Could NSW Farmers Block Reboot of the Mining Boom?

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Tuesday, April 8th, 2014
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A recent deal conferring NSW farmers with the right to refuse coal seam gas exploitation has cast doubt over the potential for the fossil fuel to “reboot the mining and energy boom.”

While trade minister Andrew Robb recently told foreign investors and members of the international mining sector in Hong Kong that coal seam gas has the potential to transform Australia into the world’s biggest LNG exporter, the fossil fuel’s economic potential in NSW could be severely stymied by a deal which gives farmers in the state a veto over drilling.

Santos and AGL Energy have signed a pledge with NSW Farmers, Cotton Australia and the NSW Irrigators Council to refrain from undertaking drilling activities on private land without first obtaining the voluntary consent of the landholder.

Farmers have expressed strong concern over the impact on the environment and their own businesses of coal seam gas exploitation, joining greenies last month to stage protests against a $2 billion CSG project near Narrabri in NSW.

Response to the deal from members of the mining and resources sector has been mixed, with even the Minerals Council of Australia divided in its assessment of the Santos and AGL deal.

 Brendan Pearson

Brendan Pearson

MCA chief executive Brendan Pearson has pilloried the deal as leaving “the development of Australia’s natural resources hostage to the noisy few at the expense of the collective interest of the many,” as well as setting a dangerous precedent for other local governments.

“It would be a significant concern if state governments began to embrace an alternative approach that surrendered their control over their natural resource endowment,” Pearson said.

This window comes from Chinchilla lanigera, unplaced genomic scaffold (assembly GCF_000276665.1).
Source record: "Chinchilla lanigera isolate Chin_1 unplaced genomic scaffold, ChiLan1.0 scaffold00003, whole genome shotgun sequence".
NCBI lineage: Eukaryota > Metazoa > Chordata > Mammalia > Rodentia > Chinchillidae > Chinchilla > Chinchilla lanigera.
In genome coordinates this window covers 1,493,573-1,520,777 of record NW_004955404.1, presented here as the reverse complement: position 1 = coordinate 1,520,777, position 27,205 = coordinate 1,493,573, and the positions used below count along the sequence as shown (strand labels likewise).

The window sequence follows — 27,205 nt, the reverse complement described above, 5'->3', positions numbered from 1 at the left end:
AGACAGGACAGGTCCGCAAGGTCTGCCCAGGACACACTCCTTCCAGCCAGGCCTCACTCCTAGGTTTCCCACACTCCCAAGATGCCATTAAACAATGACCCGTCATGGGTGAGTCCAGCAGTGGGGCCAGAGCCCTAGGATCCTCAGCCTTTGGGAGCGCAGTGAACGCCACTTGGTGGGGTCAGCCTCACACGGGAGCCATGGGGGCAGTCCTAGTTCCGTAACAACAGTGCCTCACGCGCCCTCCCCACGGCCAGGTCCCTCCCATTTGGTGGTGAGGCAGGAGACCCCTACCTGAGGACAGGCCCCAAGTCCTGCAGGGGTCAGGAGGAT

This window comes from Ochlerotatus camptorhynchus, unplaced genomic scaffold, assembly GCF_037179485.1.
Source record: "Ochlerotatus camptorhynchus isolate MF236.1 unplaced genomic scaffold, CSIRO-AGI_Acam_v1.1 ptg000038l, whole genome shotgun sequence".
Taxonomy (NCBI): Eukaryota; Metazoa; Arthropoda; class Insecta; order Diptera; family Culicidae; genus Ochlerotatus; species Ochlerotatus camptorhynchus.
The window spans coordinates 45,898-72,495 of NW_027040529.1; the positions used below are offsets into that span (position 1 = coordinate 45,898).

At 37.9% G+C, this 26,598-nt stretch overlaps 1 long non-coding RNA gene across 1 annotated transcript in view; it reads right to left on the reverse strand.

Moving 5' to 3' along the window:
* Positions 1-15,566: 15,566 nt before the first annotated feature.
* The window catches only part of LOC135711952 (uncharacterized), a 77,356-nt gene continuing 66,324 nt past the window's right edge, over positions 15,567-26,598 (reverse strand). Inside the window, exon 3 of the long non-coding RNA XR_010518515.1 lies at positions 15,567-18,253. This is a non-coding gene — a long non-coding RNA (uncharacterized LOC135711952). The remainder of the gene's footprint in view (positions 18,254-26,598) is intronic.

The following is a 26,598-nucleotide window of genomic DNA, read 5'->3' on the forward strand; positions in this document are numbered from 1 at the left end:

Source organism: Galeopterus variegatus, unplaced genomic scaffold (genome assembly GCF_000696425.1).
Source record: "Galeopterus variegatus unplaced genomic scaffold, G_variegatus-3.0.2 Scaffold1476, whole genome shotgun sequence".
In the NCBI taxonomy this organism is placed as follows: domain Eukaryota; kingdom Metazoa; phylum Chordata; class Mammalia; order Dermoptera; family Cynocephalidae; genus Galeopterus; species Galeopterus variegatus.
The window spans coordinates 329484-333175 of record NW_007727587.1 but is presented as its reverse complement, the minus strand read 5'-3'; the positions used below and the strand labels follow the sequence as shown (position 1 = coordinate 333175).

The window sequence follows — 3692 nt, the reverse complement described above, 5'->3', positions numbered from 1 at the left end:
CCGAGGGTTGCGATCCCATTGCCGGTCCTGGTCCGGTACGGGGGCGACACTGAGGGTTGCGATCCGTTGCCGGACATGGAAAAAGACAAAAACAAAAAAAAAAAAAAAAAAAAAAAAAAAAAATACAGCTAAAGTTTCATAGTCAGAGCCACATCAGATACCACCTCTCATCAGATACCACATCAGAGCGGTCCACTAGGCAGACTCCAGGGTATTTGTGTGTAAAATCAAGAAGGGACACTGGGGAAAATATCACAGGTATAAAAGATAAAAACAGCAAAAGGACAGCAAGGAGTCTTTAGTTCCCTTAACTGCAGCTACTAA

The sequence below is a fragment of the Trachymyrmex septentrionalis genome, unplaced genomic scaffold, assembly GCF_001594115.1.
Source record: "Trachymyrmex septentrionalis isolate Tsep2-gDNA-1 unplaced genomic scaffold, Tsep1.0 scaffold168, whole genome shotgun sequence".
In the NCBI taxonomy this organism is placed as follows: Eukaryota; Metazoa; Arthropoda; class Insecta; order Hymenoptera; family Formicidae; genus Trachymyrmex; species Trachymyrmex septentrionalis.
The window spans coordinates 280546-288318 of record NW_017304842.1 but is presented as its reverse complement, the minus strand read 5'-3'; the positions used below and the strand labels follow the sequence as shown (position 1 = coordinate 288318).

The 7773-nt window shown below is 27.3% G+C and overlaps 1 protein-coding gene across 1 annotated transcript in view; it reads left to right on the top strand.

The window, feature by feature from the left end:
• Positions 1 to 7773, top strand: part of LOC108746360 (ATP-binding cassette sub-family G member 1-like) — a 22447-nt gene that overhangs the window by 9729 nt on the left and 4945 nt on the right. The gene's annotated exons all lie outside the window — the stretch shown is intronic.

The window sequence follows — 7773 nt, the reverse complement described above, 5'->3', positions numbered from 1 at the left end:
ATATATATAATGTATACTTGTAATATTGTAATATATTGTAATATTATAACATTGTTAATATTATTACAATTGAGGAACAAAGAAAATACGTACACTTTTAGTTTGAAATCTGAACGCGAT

Martin Ferguson, former Federal Resources Minister and current chair of the advisory board for the Australian Petroleum Production and Exploration Association (APPEA), also said the arrangement sets an unsettling precedent which is inimical to the national interest, with the potential to adversely impact land use by other industries.

However Steve Galilee, chief executive of the NSW Minerals Council, an affiliate of Minerals Council of Australia, said that such concerns were overblown, and the deal is unlikely to affect other resource projects in the state.

Galilee said the NSW council does not expect the government or industry to heed calls from “more zealous anti-mining activists” for the agreement to be extended to other mining developments.

Should the concerns of the certain members of the mining industry prove correct, the extension of farming rights could severely dampen hopes for a revival of the mining boom on the back of LNG exploitation as touted abroad by Robb.

Addressing the Credit Suisse Asian Investment Conference in Hong Kong last week, Robb said coal seam gas and shale exploitation could help to “reboot the mining and energy boom” in Australia, enabling it to overtake Qatar as the world’s largest LNG exporter by 2018. 

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